Interestingly, the Medtronic representative (who estimates that 30,000 patients in the United States are wearing portable infusion pumps) told the journalist that he did not attribute these granuloma cases to compounded drugs.

He stated that they have occurred in patients using FDA-approved morphine, so that he thought that the inflammation may be a chemical irritation

"related to the properties of morphine itself."

Scott Ward, president of Medtronic's neurological and diabetes division, stated,

"The fact of the matter is we do not know with medical certainty what causes these granulomas."

Coffey and Burchiel ([8]) reported on 41 cases of inflammatory mass lesions at the tip of intraspinal drug administration catheters.

They commented:

"Because of voluntary reporting and other methodological limitations, the actual number of cases must be higher than reported."

The patients all had chronic pain and on average had had the pump for around 2 years. Most masses were in the thoracic region. 30 patients underwent surgical decompression. 

They remarked:

"The most plausible hypothesis with regard to the cause of intrathecal catheter tip mass lesions implicates the administration of relatively high-concentration or high-dose opiate drugs or the use of drugs and admixtures that are not labeled for intrathecal use."

Reported symptoms associated with the development of an inflammatory mass:

  • Drug withdrawal symptoms
  • Progressive change in character, quality or intensity of pain
  • Considerable increase in the level and degree of pain despite dose escalation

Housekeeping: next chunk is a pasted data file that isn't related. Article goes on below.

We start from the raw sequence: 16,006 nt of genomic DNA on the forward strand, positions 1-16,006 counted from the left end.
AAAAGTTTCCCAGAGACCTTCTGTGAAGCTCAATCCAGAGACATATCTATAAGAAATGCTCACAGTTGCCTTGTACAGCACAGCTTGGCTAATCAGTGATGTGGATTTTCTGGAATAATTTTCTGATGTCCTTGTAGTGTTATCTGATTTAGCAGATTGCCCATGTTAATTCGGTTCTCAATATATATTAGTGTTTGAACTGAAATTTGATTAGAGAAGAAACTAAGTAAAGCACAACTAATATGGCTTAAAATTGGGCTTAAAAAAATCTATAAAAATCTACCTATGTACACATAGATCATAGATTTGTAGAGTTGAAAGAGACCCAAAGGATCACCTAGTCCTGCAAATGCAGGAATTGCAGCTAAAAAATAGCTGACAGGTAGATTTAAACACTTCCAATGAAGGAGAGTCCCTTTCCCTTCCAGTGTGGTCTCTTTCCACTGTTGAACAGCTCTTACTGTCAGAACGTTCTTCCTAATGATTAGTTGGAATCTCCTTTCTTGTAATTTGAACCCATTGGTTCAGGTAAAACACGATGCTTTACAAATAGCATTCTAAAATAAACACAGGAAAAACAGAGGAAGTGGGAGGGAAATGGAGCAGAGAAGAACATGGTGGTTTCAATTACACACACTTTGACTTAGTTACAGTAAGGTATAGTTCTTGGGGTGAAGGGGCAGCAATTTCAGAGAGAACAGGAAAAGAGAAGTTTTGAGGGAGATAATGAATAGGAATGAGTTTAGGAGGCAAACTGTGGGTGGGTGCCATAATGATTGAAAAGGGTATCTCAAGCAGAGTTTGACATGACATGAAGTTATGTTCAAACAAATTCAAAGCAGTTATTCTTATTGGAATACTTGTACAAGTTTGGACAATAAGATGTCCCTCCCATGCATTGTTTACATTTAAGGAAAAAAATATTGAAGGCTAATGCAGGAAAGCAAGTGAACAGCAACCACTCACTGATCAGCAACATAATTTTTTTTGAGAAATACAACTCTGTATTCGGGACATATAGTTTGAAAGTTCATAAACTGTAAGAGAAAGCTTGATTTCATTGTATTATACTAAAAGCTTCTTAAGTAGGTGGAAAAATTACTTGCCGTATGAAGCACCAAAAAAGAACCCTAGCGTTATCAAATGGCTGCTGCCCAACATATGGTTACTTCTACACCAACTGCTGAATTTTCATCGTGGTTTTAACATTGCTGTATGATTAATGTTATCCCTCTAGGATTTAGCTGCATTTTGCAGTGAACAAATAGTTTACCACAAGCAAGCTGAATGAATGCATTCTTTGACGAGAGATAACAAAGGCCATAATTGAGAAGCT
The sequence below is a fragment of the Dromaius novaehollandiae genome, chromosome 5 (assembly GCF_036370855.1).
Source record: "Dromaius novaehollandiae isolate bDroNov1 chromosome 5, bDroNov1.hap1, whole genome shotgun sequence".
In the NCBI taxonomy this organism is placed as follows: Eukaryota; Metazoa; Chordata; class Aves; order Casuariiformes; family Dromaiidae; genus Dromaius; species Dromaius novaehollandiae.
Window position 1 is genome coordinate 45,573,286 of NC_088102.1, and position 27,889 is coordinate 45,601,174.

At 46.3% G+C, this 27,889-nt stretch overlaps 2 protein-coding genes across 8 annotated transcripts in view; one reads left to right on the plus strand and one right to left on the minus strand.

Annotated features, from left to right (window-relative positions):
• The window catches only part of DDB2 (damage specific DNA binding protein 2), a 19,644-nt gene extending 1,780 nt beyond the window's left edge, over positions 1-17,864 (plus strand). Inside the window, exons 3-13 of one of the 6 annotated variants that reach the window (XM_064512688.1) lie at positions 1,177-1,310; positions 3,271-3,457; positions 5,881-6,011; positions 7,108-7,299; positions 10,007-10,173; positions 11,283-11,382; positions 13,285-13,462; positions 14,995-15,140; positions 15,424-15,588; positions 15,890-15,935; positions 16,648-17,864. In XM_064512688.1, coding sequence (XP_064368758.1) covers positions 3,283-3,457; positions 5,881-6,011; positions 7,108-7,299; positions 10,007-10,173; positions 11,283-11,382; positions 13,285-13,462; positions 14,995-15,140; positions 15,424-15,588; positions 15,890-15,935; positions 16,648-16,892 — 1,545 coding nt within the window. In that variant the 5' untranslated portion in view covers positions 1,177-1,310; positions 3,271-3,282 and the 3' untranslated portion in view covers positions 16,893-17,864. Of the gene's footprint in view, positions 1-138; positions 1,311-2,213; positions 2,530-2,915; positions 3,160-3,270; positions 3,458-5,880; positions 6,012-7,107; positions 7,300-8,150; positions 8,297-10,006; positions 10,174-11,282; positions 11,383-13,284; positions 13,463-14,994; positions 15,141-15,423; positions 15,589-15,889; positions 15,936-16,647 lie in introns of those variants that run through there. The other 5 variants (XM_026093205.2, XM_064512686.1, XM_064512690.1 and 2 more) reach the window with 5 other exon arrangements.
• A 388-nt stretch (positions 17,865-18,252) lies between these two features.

• Sensory changes (i.e. numbness, tingling, burning, etc.)Hyperesthesia, hyperalgesia
  • Sleep disturbances
  • Bowel and/ or bladder dysfunction
  • Myelopathy
  • Conus syndrome
  • Gait disturbances/ difficulty ambulating
  • Paraparesis/ paralysis

Patients receiving long-term intraspinal therapy should be carefully monitored if any of these symptoms are observed.

These findings are of some concern considering a recent paper ([9]) on the use of INA in the UK for FBSS and chronic mechanical low back pain.

Other adverse effects of INA such as constipation, nausea, vomiting and itching tend to be short-term, whereas loss of libido and potency may persist for several months.

The most persistent side-effects are sweating and oedema (swelling), the latter of which may necessitate INA being discontinued. The most serious adverse effect is respiratory depression.

High concentrations of morphine may lead to allodynic effects which are not opiate receptor mediated but may be due to the metabolite.  Chronic delivery of intrathecal morphine in high concentrations has been demonstrated as leading to the formation of aseptic inflammatory masses (granulomas). 

Penn and Paice suggested the following prevalence of side effects: ([10])

Nausea and vomiting 25.2%
Pruritis 13.3%
Oedema 11.7%
Diaphoresis (sweating) 7.2%
Weakness 7.2%
Weight Gain 5.4%
Diminished Libido 4.9%

Aldrete, writing about leg oedema from intrathecal opiate infusions ([11]), noted that 5 patients who had had the pump for more than 24 months developed leg and feet oedema; they all had a previous history of foot oedema and venous stasis prior to pump insertion.

The complication caused lymphoedema, ulcerations and hyperpigmentation of the skin. The severity of the oedema reduced as the morphine dose decreased, and in 2 cases where the infusion was discontinued, the oedema resolved completely.

Aldrete suggested that pedal oedema and vascular stasis are relative contraindications for pump therapy.

A consensus conference on the continuous infusion of spinal drugs for chronic pain management, saw several points raised:  morphine is the principle agent employed; doses up to 20 mg/day are "acceptable" and concentrations should be adjusted to allow as long an interval between refills as possible ([12]).